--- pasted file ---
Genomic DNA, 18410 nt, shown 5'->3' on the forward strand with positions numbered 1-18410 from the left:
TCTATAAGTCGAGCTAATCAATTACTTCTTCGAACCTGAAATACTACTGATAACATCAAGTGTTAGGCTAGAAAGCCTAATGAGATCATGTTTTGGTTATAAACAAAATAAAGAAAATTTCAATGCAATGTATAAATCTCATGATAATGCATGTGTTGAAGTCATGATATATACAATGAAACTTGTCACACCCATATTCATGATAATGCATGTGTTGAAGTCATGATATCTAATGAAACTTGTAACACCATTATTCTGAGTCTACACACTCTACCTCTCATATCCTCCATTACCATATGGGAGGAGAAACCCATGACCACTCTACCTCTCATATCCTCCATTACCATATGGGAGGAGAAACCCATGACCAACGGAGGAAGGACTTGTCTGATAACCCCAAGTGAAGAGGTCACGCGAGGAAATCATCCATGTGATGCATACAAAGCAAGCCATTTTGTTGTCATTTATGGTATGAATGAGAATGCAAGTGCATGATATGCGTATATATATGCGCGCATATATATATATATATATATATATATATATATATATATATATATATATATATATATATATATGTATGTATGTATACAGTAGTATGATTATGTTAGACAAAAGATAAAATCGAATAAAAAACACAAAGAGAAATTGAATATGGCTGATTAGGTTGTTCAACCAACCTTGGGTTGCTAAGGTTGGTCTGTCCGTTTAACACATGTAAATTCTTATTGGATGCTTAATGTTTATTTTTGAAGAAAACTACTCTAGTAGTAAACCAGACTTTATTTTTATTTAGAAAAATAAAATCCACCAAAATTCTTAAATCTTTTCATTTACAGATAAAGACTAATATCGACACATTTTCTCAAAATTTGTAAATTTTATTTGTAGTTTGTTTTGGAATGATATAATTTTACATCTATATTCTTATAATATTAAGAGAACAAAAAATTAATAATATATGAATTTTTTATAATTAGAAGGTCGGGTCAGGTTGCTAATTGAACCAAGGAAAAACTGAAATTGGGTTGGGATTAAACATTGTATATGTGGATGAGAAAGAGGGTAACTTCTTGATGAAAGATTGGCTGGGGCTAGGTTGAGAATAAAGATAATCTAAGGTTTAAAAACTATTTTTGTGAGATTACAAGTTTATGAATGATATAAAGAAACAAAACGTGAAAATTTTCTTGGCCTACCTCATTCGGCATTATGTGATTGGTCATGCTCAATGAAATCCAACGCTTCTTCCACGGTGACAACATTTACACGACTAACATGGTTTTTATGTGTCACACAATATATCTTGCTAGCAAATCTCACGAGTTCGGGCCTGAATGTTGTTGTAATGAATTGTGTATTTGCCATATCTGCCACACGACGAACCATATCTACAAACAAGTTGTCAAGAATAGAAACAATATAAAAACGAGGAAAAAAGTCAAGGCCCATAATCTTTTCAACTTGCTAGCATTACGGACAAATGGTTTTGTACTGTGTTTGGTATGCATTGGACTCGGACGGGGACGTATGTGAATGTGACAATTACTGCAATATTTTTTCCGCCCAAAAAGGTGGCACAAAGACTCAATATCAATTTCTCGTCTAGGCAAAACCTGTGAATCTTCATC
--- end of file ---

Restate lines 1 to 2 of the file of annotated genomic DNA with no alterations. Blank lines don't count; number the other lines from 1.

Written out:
Genomic DNA, 18410 nt, shown 5'->3' on the forward strand with positions numbered 1-18410 from the left:
TCTATAAGTCGAGCTAATCAATTACTTCTTCGAACCTGAAATACTACTGATAACATCAAGTGTTAGGCTAGAAAGCCTAATGAGATCATGTTTTGGTTATAAACAAAATAAAGAAAATTTCAATGCAATGTATAAATCTCATGATAATGCATGTGTTGAAGTCATGATATATACAATGAAACTTGTCACACCCATATTCATGATAATGCATGTGTTGAAGTCATGATATCTAATGAAACTTGTAACACCATTATTCTGAGTCTACACACTCTACCTCTCATATCCTCCATTACCATATGGGAGGAGAAACCCATGACCACTCTACCTCTCATATCCTCCATTACCATATGGGAGGAGAAACCCATGACCAACGGAGGAAGGACTTGTCTGATAACCCCAAGTGAAGAGGTCACGCGAGGAAATCATCCATGTGATGCATACAAAGCAAGCCATTTTGTTGTCATTTATGGTATGAATGAGAATGCAAGTGCATGATATGCGTATATATATGCGCGCATATATATATATATATATATATATATATATATATATATATATATATATATATATATATATATGTATGTATGTATACAGTAGTATGATTATGTTAGACAAAAGATAAAATCGAATAAAAAACACAAAGAGAAATTGAATATGGCTGATTAGGTTGTTCAACCAACCTTGGGTTGCTAAGGTTGGTCTGTCCGTTTAACACATGTAAATTCTTATTGGATGCTTAATGTTTATTTTTGAAGAAAACTACTCTAGTAGTAAACCAGACTTTATTTTTATTTAGAAAAATAAAATCCACCAAAATTCTTAAATCTTTTCATTTACAGATAAAGACTAATATCGACACATTTTCTCAAAATTTGTAAATTTTATTTGTAGTTTGTTTTGGAATGATATAATTTTACATCTATATTCTTATAATATTAAGAGAACAAAAAATTAATAATATATGAATTTTTTATAATTAGAAGGTCGGGTCAGGTTGCTAATTGAACCAAGGAAAAACTGAAATTGGGTTGGGATTAAACATTGTATATGTGGATGAGAAAGAGGGTAACTTCTTGATGAAAGATTGGCTGGGGCTAGGTTGAGAATAAAGATAATCTAAGGTTTAAAAACTATTTTTGTGAGATTACAAGTTTATGAATGATATAAAGAAACAAAACGTGAAAATTTTCTTGGCCTACCTCATTCGGCATTATGTGATTGGTCATGCTCAATGAAATCCAACGCTTCTTCCACGGTGACAACATTTACACGACTAACATGGTTTTTATGTGTCACACAATATATCTTGCTAGCAAATCTCACGAGTTCGGGCCTGAATGTTGTTGTAATGAATTGTGTATTTGCCATATCTGCCACACGACGAACCATATCTACAAACAAGTTGTCAAGAATAGAAACAATATAAAAACGAGGAAAAAAGTCAAGGCCCATAATCTTTTCAACTTGCTAGCATTACGGACAAATGGTTTTGTACTGTGTTTGGTATGCATTGGACTCGGACGGGGACGTATGTGAATGTGACAATTACTGCAATATTTTTTCCGCCCAAAAAGGTGGCACAAAGACTCAATATCAATTTCTCGTCTAGGCAAAACCTGTGAATCTTCATC